Thursday, 29 September 2011

Shooting stars, roaring stags and a midnight crossing of the Aonach Eagach (posted by James)


A down-climb into the dark


One of the things that has always made me the happiest, wherever am I, is developing an intimate relationship with a place. Whether it be a small patch of woodland or a range of hills.


The thing I like about it is knowing exactly where and when to go to somewhere specific - a nook and cranny for every mood and any type of weather. And last night when I finished work at midnight, I just knew the Aonach Eagach was the place to be.


The best starlit sky I've seen since the end of the winter…the long arm of the Milky Way clearly visible stretching across the sky. The constellation Orion standing proud and firm, appearing to peer down on Rannoch Moor and the central Highlands. The Ridge was going to be a truly special place to be last night.


As I topped out on Am Bodach, the wind hit me. I hadn't realised how strong it would be…gale force gusts regularly battering the Ridge and buffeting me from side to side. But I didn't mind…I've done the Aonach Eagach many times and it has been totally different on each occasion, and a mid-night crossing in a gale definitely appealed.


The narrowest section of the ridge


Pitch black. No moon at all, leaving me to weave my way through the ups and downs of the Ridge by torchlight, regularly stopping to turn my torch off and just look up at the breathtaking star-scape above me.


It seemed an odd thing, seeing so many shooting stars on a night like last night when the wind was howling so loudly. I think of shooting stars on still, frosty nights on Ben Nevis when there is no sound at all.


The Pinnacles


A slight lull in the wind, and a hint of strange noises echoing in the corries on the North flank of the ridge. I brushed it off, thinking I was imagining things….but there it was again. Roaring stags.


The first I've heard this autumn, and what a way to hear them for the first time. Peering down into the black depths of the corries I couldn't see a thing, but there the stags were…roaring in gale at 2 in the morning.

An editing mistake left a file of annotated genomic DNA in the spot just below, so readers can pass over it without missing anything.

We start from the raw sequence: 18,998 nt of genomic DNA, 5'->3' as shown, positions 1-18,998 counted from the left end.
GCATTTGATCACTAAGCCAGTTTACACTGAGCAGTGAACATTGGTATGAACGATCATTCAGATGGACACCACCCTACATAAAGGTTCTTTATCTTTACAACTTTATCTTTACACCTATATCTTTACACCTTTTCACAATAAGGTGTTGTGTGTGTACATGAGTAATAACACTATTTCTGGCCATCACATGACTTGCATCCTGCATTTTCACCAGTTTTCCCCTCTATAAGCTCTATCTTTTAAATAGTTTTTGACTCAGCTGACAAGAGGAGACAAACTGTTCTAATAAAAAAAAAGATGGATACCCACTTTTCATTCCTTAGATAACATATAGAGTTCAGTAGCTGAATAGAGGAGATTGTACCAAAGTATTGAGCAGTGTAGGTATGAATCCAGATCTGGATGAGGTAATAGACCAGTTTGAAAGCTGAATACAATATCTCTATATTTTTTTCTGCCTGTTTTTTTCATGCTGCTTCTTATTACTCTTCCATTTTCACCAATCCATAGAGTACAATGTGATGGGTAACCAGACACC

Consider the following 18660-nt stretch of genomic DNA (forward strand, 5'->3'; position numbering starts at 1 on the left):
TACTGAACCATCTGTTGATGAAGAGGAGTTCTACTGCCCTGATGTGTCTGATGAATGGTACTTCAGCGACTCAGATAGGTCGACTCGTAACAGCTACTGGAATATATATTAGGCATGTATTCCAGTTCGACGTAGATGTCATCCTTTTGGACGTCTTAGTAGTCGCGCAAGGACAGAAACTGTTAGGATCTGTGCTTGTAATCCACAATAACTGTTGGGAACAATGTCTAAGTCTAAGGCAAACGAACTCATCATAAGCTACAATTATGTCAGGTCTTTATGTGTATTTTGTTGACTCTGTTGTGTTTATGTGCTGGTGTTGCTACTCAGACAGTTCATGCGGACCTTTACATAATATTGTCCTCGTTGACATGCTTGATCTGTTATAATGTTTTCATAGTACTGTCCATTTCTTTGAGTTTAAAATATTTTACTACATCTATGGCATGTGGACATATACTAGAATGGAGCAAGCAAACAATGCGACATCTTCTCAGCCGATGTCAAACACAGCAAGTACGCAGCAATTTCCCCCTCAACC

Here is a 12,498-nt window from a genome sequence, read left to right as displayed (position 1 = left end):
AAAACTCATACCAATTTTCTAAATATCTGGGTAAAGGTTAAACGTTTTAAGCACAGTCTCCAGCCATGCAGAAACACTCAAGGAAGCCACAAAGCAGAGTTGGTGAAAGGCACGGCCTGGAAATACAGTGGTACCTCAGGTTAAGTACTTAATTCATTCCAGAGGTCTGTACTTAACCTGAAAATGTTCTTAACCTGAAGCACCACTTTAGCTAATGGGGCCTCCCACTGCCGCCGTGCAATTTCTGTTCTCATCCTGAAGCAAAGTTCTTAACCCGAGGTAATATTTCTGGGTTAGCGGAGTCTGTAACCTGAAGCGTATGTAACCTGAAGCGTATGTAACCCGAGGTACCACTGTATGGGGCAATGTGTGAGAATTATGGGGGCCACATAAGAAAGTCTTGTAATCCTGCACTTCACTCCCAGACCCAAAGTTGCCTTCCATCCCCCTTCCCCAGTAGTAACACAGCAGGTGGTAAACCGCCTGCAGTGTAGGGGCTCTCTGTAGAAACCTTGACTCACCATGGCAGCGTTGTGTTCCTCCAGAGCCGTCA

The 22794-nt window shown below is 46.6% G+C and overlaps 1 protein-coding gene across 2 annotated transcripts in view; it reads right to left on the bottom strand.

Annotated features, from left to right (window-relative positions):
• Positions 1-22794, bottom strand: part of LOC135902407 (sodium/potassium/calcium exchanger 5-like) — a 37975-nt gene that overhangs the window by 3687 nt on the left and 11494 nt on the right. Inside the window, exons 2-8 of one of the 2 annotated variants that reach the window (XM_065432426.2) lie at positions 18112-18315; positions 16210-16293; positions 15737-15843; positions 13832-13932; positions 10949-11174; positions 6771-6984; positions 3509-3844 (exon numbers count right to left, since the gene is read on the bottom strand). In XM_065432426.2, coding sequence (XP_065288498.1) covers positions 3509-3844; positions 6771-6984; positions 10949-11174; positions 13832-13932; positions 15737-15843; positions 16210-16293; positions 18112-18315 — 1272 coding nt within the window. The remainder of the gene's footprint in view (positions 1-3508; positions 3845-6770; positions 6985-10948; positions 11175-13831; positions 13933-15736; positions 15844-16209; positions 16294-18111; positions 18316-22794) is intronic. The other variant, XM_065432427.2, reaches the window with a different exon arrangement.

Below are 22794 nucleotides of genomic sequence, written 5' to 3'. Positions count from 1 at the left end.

On the way down, the clouds started to roll in and a few drops of rain started. The end of a few brief magical hours, when I was in exactly the right place at the right time.


James

Tuesday, 27 September 2011

Achieving my last goal of the summer (posted by James)

Bidean nam Bian (1150m), the highest peak in Glencoe



Life spent living at Glencoe's Clachaig Inn is a wonderful, probably unique thing…and I doubt many people would believe a lot of it unless they'd lived and worked here themselves.


From your first day (and I'm on about day 930) you start hearing of legendary members of staff of days gone by, and the crazy and memorable things they did.


About 2 years ago Clachaig's renowned Jimmy the Bush told me about what he called "The Hageman Challenge" - to climb Bidean nam Bian and get back down in the 3 hour break of a split-shift behind the bar. Bidean is usually a 5-6 hour walk for most, but Hageman managed it in 2 hours and 10 minutes, a time impossible for me when I heard about it 2 years ago. Challenge accepted!!


I'm as fit as I've ever been just now, and September's weather has made me restless and with itchy feet. So yesterday at the end of the first half of my shift at 3pm, I found myself hurtling towards Achnambeithach in my car (the accepted start point for the challenge) full of energy and psyched to test my fitness to the full.


I've done the run up past the big waterfall into Coire nam Beithach many times, and it's always hard work. It is by far the steepest of the three corrie approaches to Bidean nam Bian, but also the most direct and the route that Hageman took when he did it. Despite the steepness I found a good steady pace straight away, a skill I've been toning a lot recently.


Up to the base of the cliffs of Stob Coire nam Beith, and then a blissfully level and fast run along to the base of the scree at the bottom of Bidean's North-West face.


Now for the hard bit…..the steep, loose and slimy scree slope up to the col between Stob Coire nan Lochan and Bidean's North ridge. It is grim going either up or down, a slope far more pleasant under firm snow. It is an almost impossible slope to run up, so this is the slowest part of the course.


And then the final pull up the North ridge of Bidean, and 1 hour 16 minutes and 1 second after leaving Achnambeithach I found myself on the summit.